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Five popular open source terminal emulators

Christian Nguyen avatarWritten by Christian Nguyen


At Cased, one of our goals as a modern engineering enablement platform is to maximize developer experience. We firmly believe that happier developers equals more engineering velocity, and that it can only be achieved through amazing developer tooling. At Cased we're building the Engineering Empowerment Platform for production work, which includes a powerful remote terminal. Local terminals are part of the dev cycle, too, of course, and here we want to highlight some cool free, open source local terminal emulators that help make local dev more enjoyable.


Hyper is a cross-platform, fully extensible, electron-based terminal emulator. With a quick look at Hyper, you'll notice that its authors started with an emphasis on great visual experience. Backed by web tech, Hyper also makes it easy to add plugins (written in Javascript) for a custom experience (think VS Code). You could even add Spotify to the bottom of your terminal. Check out their hyperpowered package to see how it's done!


Zellij is an extensible terminal workspace aimed towards traditional developers and ops-oriented people. At its core, it functions as a terminal multiplexer. It allows you to split your terminal into multiple panes and tabs that you can customize into specific layouts on startup. Additionally, there are many other modal configurations such as custom keybindings that allow you to personalize you own environment. Zellij also enables collaboration. It lets you share your terminal to allow multiple users to be in the same Zellij session with their own cursors.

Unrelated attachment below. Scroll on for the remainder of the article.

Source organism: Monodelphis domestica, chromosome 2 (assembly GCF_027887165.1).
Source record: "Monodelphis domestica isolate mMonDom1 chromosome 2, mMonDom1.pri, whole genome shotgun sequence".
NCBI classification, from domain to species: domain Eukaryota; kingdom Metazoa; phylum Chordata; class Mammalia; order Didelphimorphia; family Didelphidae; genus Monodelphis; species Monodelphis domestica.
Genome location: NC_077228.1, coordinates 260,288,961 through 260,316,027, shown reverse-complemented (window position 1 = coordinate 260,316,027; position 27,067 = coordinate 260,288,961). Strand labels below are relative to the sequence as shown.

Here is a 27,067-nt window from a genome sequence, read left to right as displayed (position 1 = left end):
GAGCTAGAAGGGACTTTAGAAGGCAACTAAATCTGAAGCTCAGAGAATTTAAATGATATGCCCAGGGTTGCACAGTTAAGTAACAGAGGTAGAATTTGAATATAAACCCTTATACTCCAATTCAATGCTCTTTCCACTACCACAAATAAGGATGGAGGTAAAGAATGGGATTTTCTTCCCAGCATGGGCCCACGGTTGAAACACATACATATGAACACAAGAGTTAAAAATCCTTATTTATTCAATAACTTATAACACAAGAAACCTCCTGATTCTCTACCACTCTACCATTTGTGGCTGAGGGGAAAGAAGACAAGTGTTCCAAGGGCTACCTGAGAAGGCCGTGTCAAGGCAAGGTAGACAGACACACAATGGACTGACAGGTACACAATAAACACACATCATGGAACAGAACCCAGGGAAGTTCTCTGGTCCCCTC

Alacritty is a fast, cross-platform, OpenGL terminal emulator written in Rust. The authors of Alacritty have focused on five themes: correctness, performance, simplicity, appearance, and portability. By integrating with other applications, rather than reimplementing their functionality, it manages to provide a flexible set of features with high performance. It comes with sensible defaults, it has scrollback, and it allows for extensive configuration.


Tabby is a highly configurable cross-platform terminal app for local shells, serial, SSH and Telnet connections. Presented as a terminal for the modern age, Tabby offers a rich feature-set and customizable plugins in order to give developers the freedom to design their local emulator to their liking. With features like being able to customize themes with CSS, persitent history and tabs, and warnings for multi-line pasting, Tabby aims to achieve its goal of being "infinitely customizable".


Kitty is a fast, cross-platform, feature-rich, GPU based terminal emulator. Kitty's design philosophy: the perfect emulator for "power keyboard users". It is purposefully designed to be simple, modular, and hackable. Kitty is powerful, using threaded rendering for absolutely minimal latency as well as giving users the power to tune performance tradeoffs to their preference.

We're happy to share these awesome open source local terminals with you. When looking for terminals in your production environment (and a lot more), we'd love to show you Cased. If you're interested and want to learn more schedule a demo or visit our documentation.